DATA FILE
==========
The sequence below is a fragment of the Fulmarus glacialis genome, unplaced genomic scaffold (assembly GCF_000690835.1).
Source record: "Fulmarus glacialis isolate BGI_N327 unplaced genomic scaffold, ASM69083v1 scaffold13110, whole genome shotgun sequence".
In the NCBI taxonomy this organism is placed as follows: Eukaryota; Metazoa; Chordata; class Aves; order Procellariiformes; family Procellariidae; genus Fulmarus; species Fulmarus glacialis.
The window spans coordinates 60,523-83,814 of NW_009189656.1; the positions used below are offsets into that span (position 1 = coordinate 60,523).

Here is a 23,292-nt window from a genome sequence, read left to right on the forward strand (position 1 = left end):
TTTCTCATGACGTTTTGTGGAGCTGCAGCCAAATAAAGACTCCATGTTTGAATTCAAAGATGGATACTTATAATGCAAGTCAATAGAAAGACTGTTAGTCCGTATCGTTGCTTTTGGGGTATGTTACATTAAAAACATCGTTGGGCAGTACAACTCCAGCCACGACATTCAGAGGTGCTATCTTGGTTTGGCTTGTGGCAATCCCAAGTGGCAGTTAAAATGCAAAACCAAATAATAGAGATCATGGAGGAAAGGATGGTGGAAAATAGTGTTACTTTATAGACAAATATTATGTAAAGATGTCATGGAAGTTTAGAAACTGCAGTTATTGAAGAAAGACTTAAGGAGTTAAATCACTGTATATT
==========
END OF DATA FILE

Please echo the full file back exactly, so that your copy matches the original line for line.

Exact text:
The sequence below is a fragment of the Fulmarus glacialis genome, unplaced genomic scaffold (assembly GCF_000690835.1).
Source record: "Fulmarus glacialis isolate BGI_N327 unplaced genomic scaffold, ASM69083v1 scaffold13110, whole genome shotgun sequence".
In the NCBI taxonomy this organism is placed as follows: Eukaryota; Metazoa; Chordata; class Aves; order Procellariiformes; family Procellariidae; genus Fulmarus; species Fulmarus glacialis.
The window spans coordinates 60,523-83,814 of NW_009189656.1; the positions used below are offsets into that span (position 1 = coordinate 60,523).

Here is a 23,292-nt window from a genome sequence, read left to right on the forward strand (position 1 = left end):
TTTCTCATGACGTTTTGTGGAGCTGCAGCCAAATAAAGACTCCATGTTTGAATTCAAAGATGGATACTTATAATGCAAGTCAATAGAAAGACTGTTAGTCCGTATCGTTGCTTTTGGGGTATGTTACATTAAAAACATCGTTGGGCAGTACAACTCCAGCCACGACATTCAGAGGTGCTATCTTGGTTTGGCTTGTGGCAATCCCAAGTGGCAGTTAAAATGCAAAACCAAATAATAGAGATCATGGAGGAAAGGATGGTGGAAAATAGTGTTACTTTATAGACAAATATTATGTAAAGATGTCATGGAAGTTTAGAAACTGCAGTTATTGAAGAAAGACTTAAGGAGTTAAATCACTGTATATT